Publication: Mem. New York Bot. Gard. 1: 441. 1900.
selected vouchers: WTU
Notes: Kz & BC have auth as: S. foetidus var. hydrophiloides (Rydb.) T. M. Barkley ex Cronquist; which is correct?
Chambers and Sundberg (2000) note this is difficult to separate from S. hydrophilus in the herbarium, but ecologically is less tolerant of alkali than the next species.
FNA20: "Plants of Senecio hydrophiloides from toward the western end of the range tend to have the heads more or less congested and eradiate and stems loosely clustered; plants from toward the eastern edge tend to have heads loosely arrayed and radiate and stems single. The two forms have been recognized as weakly defined species (or varieties), the former as Senecio foetidus and the latter as S. hydrophiloides. They intergrade so completely that they are best treated as a single, variable taxon. The use of the epithet foetidus for the broadly conceived single species was based on a bibliographic misunderstanding; the correct epithet is hydrophiloides (T. M. Barkley 1978; A. Cronquist 1994).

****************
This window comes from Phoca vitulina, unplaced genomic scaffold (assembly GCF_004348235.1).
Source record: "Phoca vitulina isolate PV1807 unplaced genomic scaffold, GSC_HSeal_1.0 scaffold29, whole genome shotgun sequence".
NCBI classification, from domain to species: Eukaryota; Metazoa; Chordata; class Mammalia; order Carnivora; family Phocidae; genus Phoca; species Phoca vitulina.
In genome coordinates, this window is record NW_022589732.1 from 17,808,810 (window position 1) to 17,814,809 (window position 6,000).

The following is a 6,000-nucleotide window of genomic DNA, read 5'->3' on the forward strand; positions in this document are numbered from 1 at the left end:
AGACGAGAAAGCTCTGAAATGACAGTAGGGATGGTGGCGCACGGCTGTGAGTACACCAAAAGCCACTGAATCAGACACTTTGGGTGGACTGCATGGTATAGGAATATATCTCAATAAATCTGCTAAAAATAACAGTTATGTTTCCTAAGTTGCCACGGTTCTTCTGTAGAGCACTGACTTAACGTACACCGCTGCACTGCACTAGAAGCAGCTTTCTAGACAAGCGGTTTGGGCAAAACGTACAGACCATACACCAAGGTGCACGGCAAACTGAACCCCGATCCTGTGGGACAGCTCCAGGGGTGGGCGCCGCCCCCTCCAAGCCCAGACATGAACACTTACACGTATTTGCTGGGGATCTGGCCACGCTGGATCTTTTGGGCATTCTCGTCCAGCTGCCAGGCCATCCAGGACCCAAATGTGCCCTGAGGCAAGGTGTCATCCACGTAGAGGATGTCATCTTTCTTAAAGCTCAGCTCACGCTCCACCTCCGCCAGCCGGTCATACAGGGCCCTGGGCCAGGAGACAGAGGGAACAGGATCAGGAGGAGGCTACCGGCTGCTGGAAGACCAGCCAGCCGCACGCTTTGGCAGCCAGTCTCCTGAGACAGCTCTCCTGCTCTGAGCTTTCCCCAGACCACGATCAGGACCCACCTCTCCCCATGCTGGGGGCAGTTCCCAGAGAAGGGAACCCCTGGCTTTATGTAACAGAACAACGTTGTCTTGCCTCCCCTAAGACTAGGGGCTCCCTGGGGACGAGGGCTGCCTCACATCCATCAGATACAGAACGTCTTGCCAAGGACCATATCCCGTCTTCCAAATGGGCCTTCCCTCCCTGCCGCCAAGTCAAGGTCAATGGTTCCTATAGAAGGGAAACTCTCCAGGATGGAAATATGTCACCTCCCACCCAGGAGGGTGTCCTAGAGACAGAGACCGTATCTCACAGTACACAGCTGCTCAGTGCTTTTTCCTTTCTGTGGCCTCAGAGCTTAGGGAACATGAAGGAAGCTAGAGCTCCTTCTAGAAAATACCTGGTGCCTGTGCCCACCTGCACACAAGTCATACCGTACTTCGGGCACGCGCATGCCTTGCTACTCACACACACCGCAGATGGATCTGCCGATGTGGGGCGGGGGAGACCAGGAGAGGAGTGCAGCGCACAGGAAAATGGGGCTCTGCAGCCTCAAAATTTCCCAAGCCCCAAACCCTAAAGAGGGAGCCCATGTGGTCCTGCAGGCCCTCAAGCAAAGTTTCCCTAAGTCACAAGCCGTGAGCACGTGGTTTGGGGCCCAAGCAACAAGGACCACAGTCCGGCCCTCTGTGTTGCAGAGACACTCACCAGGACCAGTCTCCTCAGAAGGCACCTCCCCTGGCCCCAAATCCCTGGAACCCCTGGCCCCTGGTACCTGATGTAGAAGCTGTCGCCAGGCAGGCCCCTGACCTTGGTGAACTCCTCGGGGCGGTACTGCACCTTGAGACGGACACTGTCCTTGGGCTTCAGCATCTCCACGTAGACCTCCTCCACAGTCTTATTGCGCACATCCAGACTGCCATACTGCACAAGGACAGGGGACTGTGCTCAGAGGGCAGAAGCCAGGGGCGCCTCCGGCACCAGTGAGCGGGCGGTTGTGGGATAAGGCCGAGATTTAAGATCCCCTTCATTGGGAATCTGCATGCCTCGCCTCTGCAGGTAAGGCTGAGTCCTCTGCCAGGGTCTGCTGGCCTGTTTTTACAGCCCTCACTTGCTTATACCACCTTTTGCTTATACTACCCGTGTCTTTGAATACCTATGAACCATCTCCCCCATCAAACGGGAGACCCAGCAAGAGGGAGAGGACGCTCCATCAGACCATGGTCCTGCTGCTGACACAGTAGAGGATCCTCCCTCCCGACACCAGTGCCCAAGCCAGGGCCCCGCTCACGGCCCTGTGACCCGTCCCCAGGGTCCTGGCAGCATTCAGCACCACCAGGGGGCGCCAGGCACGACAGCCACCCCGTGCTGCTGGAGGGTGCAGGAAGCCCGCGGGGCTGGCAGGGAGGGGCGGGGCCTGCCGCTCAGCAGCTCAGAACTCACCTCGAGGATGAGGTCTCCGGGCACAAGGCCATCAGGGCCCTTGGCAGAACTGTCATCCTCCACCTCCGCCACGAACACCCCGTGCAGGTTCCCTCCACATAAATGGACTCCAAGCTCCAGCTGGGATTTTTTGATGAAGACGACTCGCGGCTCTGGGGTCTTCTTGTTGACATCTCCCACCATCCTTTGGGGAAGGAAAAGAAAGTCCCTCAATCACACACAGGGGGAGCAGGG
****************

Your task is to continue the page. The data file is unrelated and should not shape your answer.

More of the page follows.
In 1900, Thomas Howell gave the name Senecio oreganus to a collection from Lake Labish, near Salem, Oregon. The area has seen much disturbance and development since Howell's time, and the plant appears to be extinct in the region. The collection is difficult to exclude from S. hydrophiloides, and the collection is here regarded as an odd outlier of S. hydrophiloides, which is known chiefly from east of the Cascade uplift. Howell's collection and therefore the name S. oreganus also have been treated within S. sphaerocephalus (T. M. Barkley 1978; A. Cronquist 1955); that attribution appears to be in error. The "type" materials are now in the herbarium of Oregon State University in Corvallis."